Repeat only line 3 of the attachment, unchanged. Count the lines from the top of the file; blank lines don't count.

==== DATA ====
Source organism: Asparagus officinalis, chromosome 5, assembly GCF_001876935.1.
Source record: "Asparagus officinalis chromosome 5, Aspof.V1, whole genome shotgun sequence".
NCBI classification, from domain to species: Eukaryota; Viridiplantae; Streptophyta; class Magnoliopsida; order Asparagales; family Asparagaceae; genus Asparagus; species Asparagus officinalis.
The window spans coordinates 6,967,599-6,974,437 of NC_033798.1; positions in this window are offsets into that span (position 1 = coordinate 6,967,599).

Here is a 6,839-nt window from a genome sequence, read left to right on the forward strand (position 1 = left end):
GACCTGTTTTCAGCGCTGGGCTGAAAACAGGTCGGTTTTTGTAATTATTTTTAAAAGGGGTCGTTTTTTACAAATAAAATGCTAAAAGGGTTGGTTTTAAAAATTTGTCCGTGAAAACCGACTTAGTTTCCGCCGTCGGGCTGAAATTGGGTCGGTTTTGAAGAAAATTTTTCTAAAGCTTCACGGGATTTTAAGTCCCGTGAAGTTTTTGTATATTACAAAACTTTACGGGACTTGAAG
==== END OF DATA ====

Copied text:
NCBI classification, from domain to species: Eukaryota; Viridiplantae; Streptophyta; class Magnoliopsida; order Asparagales; family Asparagaceae; genus Asparagus; species Asparagus officinalis.